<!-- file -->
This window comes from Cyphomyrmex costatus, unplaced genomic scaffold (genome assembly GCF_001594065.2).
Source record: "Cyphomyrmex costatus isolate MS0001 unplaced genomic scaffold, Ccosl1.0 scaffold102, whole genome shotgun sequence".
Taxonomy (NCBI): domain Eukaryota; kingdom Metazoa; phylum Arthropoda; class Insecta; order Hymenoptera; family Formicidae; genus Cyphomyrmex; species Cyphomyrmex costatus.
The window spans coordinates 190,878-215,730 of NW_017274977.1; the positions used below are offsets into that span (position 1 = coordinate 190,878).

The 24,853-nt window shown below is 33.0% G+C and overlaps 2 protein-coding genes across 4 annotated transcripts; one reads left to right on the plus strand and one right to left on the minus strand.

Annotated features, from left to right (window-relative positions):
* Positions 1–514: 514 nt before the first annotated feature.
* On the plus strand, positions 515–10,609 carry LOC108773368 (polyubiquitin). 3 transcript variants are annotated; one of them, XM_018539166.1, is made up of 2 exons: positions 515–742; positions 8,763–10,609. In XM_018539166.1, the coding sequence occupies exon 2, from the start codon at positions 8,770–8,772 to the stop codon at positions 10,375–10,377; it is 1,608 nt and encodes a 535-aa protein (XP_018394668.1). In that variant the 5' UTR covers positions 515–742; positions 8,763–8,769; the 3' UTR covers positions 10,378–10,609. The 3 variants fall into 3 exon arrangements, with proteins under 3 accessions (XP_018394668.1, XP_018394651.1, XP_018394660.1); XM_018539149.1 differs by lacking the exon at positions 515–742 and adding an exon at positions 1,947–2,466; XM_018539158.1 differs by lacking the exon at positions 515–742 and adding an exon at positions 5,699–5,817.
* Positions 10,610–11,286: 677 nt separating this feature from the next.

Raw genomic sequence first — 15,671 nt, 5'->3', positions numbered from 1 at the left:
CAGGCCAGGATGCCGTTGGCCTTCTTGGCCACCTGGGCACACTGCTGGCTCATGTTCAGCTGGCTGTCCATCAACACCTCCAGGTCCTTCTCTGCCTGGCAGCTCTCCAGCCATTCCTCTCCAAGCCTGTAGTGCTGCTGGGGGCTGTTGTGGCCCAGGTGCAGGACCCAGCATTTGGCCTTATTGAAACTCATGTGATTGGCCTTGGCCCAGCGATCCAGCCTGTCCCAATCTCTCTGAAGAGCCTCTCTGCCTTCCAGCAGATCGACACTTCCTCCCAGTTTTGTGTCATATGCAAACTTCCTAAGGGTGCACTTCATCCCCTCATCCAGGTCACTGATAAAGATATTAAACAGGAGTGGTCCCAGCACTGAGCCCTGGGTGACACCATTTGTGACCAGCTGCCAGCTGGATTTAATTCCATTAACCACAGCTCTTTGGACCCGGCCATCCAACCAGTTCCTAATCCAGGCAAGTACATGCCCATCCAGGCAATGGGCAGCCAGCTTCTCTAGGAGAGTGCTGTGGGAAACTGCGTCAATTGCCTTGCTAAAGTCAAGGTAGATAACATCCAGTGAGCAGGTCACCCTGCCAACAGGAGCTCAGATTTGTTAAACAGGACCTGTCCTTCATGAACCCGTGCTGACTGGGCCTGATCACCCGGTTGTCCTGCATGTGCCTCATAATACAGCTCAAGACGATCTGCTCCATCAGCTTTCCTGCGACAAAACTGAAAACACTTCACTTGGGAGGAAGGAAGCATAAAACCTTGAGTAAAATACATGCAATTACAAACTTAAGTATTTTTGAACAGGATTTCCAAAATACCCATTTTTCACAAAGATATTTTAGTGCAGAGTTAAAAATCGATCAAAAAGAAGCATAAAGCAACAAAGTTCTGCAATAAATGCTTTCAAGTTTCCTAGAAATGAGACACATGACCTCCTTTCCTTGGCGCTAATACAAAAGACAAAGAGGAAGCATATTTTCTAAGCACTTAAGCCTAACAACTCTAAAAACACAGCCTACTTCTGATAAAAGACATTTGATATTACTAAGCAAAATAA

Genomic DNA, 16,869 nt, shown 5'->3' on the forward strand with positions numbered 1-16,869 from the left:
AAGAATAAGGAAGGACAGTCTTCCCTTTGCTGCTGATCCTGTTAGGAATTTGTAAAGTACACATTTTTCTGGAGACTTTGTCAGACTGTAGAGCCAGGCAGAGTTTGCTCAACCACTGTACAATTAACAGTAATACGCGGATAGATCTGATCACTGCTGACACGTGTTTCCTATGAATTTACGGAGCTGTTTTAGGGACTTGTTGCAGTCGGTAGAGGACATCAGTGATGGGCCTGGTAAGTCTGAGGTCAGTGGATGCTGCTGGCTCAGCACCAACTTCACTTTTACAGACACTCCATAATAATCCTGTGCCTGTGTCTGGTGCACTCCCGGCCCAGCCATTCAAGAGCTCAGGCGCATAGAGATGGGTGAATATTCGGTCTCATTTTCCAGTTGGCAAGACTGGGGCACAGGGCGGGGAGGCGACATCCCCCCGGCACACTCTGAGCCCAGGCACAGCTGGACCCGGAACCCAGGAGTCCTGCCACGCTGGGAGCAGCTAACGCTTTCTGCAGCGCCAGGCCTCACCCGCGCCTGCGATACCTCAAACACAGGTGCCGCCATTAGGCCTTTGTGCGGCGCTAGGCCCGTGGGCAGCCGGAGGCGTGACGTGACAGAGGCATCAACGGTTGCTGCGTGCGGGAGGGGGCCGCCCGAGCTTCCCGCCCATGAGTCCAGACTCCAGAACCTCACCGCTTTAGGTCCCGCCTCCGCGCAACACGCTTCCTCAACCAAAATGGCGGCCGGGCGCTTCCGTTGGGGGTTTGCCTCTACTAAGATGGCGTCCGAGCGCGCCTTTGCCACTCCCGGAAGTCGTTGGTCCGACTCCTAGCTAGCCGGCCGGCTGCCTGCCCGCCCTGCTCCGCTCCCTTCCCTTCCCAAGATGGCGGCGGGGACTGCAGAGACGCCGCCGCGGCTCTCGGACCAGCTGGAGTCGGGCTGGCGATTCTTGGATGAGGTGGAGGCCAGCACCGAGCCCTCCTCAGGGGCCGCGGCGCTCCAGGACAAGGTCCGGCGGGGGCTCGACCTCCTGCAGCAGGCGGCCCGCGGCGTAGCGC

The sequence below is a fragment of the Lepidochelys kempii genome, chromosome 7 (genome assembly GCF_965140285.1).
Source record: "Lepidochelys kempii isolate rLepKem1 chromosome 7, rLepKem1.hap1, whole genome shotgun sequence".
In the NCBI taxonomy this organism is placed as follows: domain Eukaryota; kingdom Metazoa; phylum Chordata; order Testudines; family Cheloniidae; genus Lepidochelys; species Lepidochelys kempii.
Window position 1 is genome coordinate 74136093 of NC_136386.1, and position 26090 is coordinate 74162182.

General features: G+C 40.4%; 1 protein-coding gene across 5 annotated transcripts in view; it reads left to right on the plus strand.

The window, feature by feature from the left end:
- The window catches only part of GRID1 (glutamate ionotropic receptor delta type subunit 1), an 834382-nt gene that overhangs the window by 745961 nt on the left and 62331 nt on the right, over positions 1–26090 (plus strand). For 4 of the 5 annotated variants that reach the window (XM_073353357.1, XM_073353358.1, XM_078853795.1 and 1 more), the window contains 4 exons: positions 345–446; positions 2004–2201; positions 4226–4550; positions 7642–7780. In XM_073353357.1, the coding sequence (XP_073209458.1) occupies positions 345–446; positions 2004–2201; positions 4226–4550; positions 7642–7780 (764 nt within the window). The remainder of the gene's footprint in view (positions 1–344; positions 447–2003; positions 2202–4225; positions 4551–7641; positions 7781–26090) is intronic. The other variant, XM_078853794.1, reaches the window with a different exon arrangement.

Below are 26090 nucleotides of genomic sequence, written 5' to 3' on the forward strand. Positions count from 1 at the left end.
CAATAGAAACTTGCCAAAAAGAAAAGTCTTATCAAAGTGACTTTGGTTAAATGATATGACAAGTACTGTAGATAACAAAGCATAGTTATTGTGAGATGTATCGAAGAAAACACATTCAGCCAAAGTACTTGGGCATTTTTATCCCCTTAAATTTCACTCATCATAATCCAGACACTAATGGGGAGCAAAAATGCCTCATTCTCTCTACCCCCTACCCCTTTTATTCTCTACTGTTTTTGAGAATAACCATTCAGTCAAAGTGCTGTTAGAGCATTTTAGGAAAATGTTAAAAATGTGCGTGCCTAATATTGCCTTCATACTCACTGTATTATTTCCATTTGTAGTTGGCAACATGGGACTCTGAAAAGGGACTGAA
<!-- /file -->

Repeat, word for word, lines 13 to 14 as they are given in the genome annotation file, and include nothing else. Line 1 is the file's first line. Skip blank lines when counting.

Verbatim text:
AAGAATAAGGAAGGACAGTCTTCCCTTTGCTGCTGATCCTGTTAGGAATTTGTAAAGTACACATTTTTCTGGAGACTTTGTCAGACTGTAGAGCCAGGCAGAGTTTGCTCAACCACTGTACAATTAACAGTAATACGCGGATAGATCTGATCACTGCTGACACGTGTTTCCTATGAATTTACGGAGCTGTTTTAGGGACTTGTTGCAGTCGGTAGAGGACATCAGTGATGGGCCTGGTAAGTCTGAGGTCAGTGGATGCTGCTGGCTCAGCACCAACTTCACTTTTACAGACACTCCATAATAATCCTGTGCCTGTGTCTGGTGCACTCCCGGCCCAGCCATTCAAGAGCTCAGGCGCATAGAGATGGGTGAATATTCGGTCTCATTTTCCAGTTGGCAAGACTGGGGCACAGGGCGGGGAGGCGACATCCCCCCGGCACACTCTGAGCCCAGGCACAGCTGGACCCGGAACCCAGGAGTCCTGCCACGCTGGGAGCAGCTAACGCTTTCTGCAGCGCCAGGCCTCACCCGCGCCTGCGATACCTCAAACACAGGTGCCGCCATTAGGCCTTTGTGCGGCGCTAGGCCCGTGGGCAGCCGGAGGCGTGACGTGACAGAGGCATCAACGGTTGCTGCGTGCGGGAGGGGGCCGCCCGAGCTTCCCGCCCATGAGTCCAGACTCCAGAACCTCACCGCTTTAGGTCCCGCCTCCGCGCAACACGCTTCCTCAACCAAAATGGCGGCCGGGCGCTTCCGTTGGGGGTTTGCCTCTACTAAGATGGCGTCCGAGCGCGCCTTTGCCACTCCCGGAAGTCGTTGGTCCGACTCCTAGCTAGCCGGCCGGCTGCCTGCCCGCCCTGCTCCGCTCCCTTCCCTTCCCAAGATGGCGGCGGGGACTGCAGAGACGCCGCCGCGGCTCTCGGACCAGCTGGAGTCGGGCTGGCGATTCTTGGATGAGGTGGAGGCCAGCACCGAGCCCTCCTCAGGGGCCGCGGCGCTCCAGGACAAGGTCCGGCGGGGGCTCGACCTCCTGCAGCAGGCGGCCCGCGGCGTAGCGC

The sequence below is a fragment of the Lepidochelys kempii genome, chromosome 7 (genome assembly GCF_965140285.1).